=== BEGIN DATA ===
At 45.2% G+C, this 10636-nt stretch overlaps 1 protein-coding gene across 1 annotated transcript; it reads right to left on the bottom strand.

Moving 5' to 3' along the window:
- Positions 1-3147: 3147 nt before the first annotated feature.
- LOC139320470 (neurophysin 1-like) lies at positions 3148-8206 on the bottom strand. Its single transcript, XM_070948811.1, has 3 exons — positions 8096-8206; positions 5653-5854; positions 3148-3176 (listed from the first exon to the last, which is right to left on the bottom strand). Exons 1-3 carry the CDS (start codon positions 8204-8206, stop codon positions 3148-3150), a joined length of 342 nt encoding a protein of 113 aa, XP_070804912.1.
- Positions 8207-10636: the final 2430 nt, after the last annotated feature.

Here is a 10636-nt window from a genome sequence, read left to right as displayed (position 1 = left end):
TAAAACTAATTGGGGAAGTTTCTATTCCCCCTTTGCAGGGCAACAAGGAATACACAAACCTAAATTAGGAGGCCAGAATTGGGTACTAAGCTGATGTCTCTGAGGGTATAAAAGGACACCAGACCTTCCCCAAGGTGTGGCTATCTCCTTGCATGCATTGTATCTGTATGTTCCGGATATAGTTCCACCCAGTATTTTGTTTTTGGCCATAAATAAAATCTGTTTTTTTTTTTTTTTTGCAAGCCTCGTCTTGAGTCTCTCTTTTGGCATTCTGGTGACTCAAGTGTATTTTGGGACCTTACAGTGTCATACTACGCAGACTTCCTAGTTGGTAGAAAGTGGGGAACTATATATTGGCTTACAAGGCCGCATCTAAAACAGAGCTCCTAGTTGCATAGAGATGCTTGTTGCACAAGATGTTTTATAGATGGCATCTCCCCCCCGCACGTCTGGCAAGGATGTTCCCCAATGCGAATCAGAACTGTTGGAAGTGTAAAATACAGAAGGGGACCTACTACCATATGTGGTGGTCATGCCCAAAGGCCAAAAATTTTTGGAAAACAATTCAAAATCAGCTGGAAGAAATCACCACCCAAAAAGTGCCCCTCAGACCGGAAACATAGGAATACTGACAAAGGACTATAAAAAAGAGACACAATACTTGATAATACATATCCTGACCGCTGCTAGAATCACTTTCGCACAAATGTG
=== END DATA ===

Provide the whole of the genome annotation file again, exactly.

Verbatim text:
At 45.2% G+C, this 10636-nt stretch overlaps 1 protein-coding gene across 1 annotated transcript; it reads right to left on the bottom strand.

Moving 5' to 3' along the window:
- Positions 1-3147: 3147 nt before the first annotated feature.
- LOC139320470 (neurophysin 1-like) lies at positions 3148-8206 on the bottom strand. Its single transcript, XM_070948811.1, has 3 exons — positions 8096-8206; positions 5653-5854; positions 3148-3176 (listed from the first exon to the last, which is right to left on the bottom strand). Exons 1-3 carry the CDS (start codon positions 8204-8206, stop codon positions 3148-3150), a joined length of 342 nt encoding a protein of 113 aa, XP_070804912.1.
- Positions 8207-10636: the final 2430 nt, after the last annotated feature.

Here is a 10636-nt window from a genome sequence, read left to right as displayed (position 1 = left end):
TAAAACTAATTGGGGAAGTTTCTATTCCCCCTTTGCAGGGCAACAAGGAATACACAAACCTAAATTAGGAGGCCAGAATTGGGTACTAAGCTGATGTCTCTGAGGGTATAAAAGGACACCAGACCTTCCCCAAGGTGTGGCTATCTCCTTGCATGCATTGTATCTGTATGTTCCGGATATAGTTCCACCCAGTATTTTGTTTTTGGCCATAAATAAAATCTGTTTTTTTTTTTTTTTTGCAAGCCTCGTCTTGAGTCTCTCTTTTGGCATTCTGGTGACTCAAGTGTATTTTGGGACCTTACAGTGTCATACTACGCAGACTTCCTAGTTGGTAGAAAGTGGGGAACTATATATTGGCTTACAAGGCCGCATCTAAAACAGAGCTCCTAGTTGCATAGAGATGCTTGTTGCACAAGATGTTTTATAGATGGCATCTCCCCCCCGCACGTCTGGCAAGGATGTTCCCCAATGCGAATCAGAACTGTTGGAAGTGTAAAATACAGAAGGGGACCTACTACCATATGTGGTGGTCATGCCCAAAGGCCAAAAATTTTTGGAAAACAATTCAAAATCAGCTGGAAGAAATCACCACCCAAAAAGTGCCCCTCAGACCGGAAACATAGGAATACTGACAAAGGACTATAAAAAAGAGACACAATACTTGATAATACATATCCTGACCGCTGCTAGAATCACTTTCGCACAAATGTG